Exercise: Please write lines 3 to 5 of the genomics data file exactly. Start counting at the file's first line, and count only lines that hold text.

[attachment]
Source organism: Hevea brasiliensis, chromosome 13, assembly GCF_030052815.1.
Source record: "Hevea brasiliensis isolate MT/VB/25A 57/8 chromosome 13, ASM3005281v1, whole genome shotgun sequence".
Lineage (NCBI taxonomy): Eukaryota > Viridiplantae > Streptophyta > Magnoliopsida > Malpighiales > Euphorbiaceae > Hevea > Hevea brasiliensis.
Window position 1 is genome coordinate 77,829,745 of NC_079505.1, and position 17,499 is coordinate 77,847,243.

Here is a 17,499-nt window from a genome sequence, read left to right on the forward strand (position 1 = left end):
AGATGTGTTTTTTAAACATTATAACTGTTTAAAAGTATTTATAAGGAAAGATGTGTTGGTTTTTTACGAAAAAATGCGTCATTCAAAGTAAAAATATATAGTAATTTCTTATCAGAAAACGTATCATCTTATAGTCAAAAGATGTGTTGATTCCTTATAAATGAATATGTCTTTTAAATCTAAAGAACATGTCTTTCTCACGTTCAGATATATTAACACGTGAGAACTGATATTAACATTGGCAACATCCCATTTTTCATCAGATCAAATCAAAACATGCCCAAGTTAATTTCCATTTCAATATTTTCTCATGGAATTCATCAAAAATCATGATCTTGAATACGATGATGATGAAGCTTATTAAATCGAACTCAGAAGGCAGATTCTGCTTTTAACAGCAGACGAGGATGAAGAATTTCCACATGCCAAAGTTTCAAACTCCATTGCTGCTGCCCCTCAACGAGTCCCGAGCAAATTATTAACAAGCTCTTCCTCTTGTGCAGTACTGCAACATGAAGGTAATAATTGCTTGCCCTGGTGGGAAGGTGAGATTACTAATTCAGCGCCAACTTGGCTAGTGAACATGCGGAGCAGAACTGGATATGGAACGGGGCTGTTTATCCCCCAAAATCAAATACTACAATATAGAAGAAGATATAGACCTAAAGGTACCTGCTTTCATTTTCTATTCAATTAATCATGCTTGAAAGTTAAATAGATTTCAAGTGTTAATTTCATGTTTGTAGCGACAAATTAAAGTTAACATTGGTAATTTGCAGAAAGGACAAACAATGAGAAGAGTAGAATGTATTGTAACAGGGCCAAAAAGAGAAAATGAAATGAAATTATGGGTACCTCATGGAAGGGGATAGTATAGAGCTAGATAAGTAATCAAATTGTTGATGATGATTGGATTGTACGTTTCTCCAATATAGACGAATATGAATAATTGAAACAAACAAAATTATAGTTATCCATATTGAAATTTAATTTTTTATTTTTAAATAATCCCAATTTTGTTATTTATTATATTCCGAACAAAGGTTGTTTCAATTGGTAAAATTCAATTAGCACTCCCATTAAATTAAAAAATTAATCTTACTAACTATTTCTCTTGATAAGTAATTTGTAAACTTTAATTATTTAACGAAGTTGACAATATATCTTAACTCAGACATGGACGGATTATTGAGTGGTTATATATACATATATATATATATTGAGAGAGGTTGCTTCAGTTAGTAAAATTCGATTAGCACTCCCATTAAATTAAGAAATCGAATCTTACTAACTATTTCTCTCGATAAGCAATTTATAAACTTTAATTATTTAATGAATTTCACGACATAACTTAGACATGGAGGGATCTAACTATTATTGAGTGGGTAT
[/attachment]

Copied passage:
Lineage (NCBI taxonomy): Eukaryota > Viridiplantae > Streptophyta > Magnoliopsida > Malpighiales > Euphorbiaceae > Hevea > Hevea brasiliensis.
Window position 1 is genome coordinate 77,829,745 of NC_079505.1, and position 17,499 is coordinate 77,847,243.

Here is a 17,499-nt window from a genome sequence, read left to right on the forward strand (position 1 = left end):